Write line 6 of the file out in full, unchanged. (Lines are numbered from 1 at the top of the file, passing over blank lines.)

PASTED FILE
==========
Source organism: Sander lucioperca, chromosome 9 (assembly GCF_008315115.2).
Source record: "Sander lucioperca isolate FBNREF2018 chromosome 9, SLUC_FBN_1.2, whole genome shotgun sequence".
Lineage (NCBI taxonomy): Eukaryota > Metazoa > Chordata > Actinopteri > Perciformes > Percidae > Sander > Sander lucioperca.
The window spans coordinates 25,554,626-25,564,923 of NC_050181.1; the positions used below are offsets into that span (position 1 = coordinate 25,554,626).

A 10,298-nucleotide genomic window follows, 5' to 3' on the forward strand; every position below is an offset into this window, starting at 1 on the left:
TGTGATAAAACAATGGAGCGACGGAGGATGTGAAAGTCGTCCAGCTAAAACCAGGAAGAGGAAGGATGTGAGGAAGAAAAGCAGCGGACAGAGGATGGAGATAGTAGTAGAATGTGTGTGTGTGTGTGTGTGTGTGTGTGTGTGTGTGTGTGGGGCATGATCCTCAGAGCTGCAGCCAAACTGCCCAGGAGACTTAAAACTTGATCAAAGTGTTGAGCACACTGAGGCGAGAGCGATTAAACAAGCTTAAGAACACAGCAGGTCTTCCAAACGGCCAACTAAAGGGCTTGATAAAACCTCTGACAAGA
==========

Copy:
TGTGATAAAACAATGGAGCGACGGAGGATGTGAAAGTCGTCCAGCTAAAACCAGGAAGAGGAAGGATGTGAGGAAGAAAAGCAGCGGACAGAGGATGGAGATAGTAGTAGAATGTGTGTGTGTGTGTGTGTGTGTGTGTGTGTGTGTGTGTGGGGCATGATCCTCAGAGCTGCAGCCAAACTGCCCAGGAGACTTAAAACTTGATCAAAGTGTTGAGCACACTGAGGCGAGAGCGATTAAACAAGCTTAAGAACACAGCAGGTCTTCCAAACGGCCAACTAAAGGGCTTGATAAAACCTCTGACAAGA